What are the political and demographic forces at work in the ascendance of YIMBY? According to Clayton Nall, assistant professor of political science at Stanford University, the key distinction between NIMBY and YIMBY is that the latter is replete with high-earning young professionals.

“In the Bay Area, it’s possible for a young person to earn what nationally would be considered a high salary and still not be able to afford a home, to rent or to buy,” he says. “If you talk to the YIMBYs, they’re responding to the supply side, saying basically, ‘We just need to build more housing.’”

Nall describes the problem on the West Coast as extreme, with property values so high that “people with good jobs (are) joining the ranks of the homeless.” It has led to previously unimaginable efforts by California politicians to wrest control of zoning from local jurisdictions. Senate Bill 50, dubbed by supporters as the More HOMES (Housing, Opportunity, Mobility, Equity, and Stability) Act, would have allowed the state to impose zoning changes, clearing the way for substantially more dense housing, especially at existing transit hubs. It was endorsed by an organization called California YIMBY but was recently blocked by California lawmakers.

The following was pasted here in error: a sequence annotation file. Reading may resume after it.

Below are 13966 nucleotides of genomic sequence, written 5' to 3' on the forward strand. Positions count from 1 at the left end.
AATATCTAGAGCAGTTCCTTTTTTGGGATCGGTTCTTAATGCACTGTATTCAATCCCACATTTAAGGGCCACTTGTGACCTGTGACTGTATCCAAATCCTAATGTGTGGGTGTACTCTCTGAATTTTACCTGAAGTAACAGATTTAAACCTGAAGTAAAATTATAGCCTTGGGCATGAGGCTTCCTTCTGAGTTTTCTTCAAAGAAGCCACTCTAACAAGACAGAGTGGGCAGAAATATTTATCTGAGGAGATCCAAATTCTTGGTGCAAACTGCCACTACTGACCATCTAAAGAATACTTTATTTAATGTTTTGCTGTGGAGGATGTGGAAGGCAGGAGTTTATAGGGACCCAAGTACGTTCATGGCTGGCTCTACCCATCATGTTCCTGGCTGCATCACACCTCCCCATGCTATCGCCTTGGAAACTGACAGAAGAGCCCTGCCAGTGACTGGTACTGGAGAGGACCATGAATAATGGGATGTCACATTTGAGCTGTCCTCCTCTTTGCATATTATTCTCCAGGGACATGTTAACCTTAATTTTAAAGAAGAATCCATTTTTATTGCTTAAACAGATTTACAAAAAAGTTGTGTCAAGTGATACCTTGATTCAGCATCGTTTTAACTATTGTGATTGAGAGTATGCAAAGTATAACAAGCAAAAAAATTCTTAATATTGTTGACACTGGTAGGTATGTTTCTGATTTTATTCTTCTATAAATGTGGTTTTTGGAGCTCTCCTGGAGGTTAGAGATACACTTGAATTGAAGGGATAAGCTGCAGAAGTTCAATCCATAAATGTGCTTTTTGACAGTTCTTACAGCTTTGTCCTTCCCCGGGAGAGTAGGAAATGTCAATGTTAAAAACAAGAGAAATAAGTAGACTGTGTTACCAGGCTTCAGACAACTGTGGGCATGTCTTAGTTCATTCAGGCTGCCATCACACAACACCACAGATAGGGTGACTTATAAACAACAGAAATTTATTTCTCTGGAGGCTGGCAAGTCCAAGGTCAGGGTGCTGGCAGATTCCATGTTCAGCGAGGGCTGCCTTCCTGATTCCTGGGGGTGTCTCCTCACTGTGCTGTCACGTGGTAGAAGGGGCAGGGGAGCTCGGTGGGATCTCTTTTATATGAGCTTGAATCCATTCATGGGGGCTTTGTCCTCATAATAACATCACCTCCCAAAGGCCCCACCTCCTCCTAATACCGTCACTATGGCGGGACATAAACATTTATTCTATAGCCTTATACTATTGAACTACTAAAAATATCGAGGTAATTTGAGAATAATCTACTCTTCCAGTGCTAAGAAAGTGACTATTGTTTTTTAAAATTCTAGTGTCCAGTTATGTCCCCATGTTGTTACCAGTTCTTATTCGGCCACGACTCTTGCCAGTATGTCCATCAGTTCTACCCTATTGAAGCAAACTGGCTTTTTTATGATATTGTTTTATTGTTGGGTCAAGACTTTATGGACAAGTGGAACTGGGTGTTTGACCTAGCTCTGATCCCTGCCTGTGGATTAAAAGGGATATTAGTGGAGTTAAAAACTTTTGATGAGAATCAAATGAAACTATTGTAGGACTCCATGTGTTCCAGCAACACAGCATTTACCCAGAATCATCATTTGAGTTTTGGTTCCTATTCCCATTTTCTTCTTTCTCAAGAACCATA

“NIMBYism is looking old to a lot of Millennials and Generation Xers,” says Miriam Axel-Lute, an Albany, New York–based editor of Shelterforce magazine, a housing advocacy publication begun in 1975. “The new groups don’t have skepticism about developers. YIMBYism appeals to the libertarian streak that a lot of them have. It’s Econ 101.”

Axel-Lute herself is skeptical. “No matter how much market-rate housing is built, it’s not going to trickle down to the ones who really need it.” But the new voices have value because “YIMBYs acknowledge that we need more public support for affordable housing.”

As if to affirm her contention, Yonah Freemark, a doctoral candidate at MIT who conducted the 2019 study, found that up-zoning (basically allowing for more and denser development) in Chicago between 2013 and 2018 did not increase supply or make housing more affordable but instead upped property values—not exactly in the YIMBY playbook. “There was a 10 percent to 20 percent increase in property values,” Freemark says.